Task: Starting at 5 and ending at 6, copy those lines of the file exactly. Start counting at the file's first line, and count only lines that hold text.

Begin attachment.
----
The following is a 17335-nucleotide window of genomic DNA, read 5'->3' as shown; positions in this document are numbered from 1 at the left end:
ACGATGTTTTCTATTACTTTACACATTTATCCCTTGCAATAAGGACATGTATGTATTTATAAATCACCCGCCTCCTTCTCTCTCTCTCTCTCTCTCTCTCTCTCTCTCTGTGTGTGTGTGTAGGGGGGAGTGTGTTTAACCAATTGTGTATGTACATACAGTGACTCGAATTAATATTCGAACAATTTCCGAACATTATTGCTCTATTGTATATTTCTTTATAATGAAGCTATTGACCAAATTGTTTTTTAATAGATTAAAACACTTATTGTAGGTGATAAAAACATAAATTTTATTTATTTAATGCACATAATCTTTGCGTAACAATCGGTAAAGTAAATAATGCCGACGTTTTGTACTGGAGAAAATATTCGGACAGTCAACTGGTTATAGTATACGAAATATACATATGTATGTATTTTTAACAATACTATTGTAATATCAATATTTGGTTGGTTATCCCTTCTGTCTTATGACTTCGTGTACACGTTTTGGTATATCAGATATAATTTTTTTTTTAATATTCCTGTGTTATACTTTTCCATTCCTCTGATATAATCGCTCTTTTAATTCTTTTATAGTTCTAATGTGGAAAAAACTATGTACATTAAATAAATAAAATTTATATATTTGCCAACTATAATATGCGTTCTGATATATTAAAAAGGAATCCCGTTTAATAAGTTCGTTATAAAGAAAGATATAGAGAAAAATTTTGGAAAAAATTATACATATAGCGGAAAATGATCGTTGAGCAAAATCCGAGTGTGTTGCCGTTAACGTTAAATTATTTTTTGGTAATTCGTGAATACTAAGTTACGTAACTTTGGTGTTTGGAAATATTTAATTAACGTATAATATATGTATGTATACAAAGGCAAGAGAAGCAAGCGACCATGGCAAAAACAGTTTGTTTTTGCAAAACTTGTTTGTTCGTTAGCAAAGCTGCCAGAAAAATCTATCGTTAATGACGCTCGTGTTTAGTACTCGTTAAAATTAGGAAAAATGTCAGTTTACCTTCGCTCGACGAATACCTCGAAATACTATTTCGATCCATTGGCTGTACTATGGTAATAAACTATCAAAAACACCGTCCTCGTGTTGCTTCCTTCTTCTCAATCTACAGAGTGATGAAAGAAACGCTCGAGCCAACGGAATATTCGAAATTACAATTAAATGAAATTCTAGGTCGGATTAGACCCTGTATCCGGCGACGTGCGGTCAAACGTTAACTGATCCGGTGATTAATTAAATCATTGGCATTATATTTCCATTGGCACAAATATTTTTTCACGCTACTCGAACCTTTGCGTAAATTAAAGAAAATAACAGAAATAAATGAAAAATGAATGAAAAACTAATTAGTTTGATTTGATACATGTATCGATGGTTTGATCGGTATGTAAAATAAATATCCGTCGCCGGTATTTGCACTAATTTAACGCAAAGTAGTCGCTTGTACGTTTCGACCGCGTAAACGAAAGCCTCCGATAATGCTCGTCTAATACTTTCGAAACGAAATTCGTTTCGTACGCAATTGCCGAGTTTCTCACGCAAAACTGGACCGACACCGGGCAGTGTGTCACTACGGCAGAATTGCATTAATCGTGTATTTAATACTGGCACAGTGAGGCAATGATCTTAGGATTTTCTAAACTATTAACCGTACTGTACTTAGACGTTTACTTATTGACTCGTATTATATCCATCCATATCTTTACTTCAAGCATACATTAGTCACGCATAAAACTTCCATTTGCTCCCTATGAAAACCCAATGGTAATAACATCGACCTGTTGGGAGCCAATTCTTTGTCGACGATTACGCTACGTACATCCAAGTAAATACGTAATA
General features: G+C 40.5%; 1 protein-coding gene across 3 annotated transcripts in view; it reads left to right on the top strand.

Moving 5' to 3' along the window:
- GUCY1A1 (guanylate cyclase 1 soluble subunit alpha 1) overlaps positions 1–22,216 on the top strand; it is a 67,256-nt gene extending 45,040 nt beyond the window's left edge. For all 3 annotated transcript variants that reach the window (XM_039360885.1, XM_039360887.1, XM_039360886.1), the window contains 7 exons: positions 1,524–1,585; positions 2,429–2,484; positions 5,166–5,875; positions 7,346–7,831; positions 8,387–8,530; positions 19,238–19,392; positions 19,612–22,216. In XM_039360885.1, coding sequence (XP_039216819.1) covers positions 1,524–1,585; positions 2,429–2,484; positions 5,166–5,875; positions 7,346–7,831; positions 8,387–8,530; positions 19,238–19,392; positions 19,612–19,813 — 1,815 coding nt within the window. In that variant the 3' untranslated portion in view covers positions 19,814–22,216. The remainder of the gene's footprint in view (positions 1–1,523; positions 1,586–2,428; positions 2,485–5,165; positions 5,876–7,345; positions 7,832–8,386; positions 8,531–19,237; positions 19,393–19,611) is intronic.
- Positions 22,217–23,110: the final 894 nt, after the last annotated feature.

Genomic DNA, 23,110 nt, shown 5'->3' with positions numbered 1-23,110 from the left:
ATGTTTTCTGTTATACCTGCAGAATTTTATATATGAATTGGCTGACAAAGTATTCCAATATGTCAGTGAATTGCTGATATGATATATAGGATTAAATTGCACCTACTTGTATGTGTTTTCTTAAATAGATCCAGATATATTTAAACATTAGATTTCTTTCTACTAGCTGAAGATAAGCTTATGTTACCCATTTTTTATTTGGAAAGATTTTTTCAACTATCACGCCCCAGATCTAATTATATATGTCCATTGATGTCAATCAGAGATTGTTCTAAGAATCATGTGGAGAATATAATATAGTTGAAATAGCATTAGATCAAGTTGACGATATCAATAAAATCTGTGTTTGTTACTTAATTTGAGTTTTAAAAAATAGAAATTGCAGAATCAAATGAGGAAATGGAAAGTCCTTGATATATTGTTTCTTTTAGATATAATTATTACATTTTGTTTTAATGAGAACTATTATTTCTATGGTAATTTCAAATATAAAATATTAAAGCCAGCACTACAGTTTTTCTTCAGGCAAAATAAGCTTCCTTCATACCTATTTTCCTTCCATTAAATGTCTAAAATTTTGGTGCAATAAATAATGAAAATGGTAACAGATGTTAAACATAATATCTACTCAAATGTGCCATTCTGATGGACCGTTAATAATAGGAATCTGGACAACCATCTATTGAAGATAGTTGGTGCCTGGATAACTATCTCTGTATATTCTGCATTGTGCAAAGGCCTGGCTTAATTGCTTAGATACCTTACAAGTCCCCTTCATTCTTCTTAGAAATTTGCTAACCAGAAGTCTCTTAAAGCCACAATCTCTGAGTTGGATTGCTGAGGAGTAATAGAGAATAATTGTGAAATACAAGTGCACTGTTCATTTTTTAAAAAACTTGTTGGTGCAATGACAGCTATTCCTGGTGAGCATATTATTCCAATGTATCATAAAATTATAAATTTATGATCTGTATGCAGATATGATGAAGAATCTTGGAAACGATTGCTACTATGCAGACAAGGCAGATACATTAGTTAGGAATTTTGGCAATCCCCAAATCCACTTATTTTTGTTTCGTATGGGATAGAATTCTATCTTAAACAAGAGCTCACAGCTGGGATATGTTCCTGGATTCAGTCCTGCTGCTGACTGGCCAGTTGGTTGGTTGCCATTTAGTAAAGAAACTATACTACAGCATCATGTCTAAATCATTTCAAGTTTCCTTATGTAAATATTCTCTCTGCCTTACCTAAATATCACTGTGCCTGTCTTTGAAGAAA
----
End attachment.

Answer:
- GUCY1A1 (guanylate cyclase 1 soluble subunit alpha 1) overlaps positions 1–22,216 on the top strand; it is a 67,256-nt gene extending 45,040 nt beyond the window's left edge. For all 3 annotated transcript variants that reach the window (XM_039360885.1, XM_039360887.1, XM_039360886.1), the window contains 7 exons: positions 1,524–1,585; positions 2,429–2,484; positions 5,166–5,875; positions 7,346–7,831; positions 8,387–8,530; positions 19,238–19,392; positions 19,612–22,216. In XM_039360885.1, coding sequence (XP_039216819.1) covers positions 1,524–1,585; positions 2,429–2,484; positions 5,166–5,875; positions 7,346–7,831; positions 8,387–8,530; positions 19,238–19,392; positions 19,612–19,813 — 1,815 coding nt within the window. In that variant the 3' untranslated portion in view covers positions 19,814–22,216. The remainder of the gene's footprint in view (positions 1–1,523; positions 1,586–2,428; positions 2,485–5,165; positions 5,876–7,345; positions 7,832–8,386; positions 8,531–19,237; positions 19,393–19,611) is intronic.
- Positions 22,217–23,110: the final 894 nt, after the last annotated feature.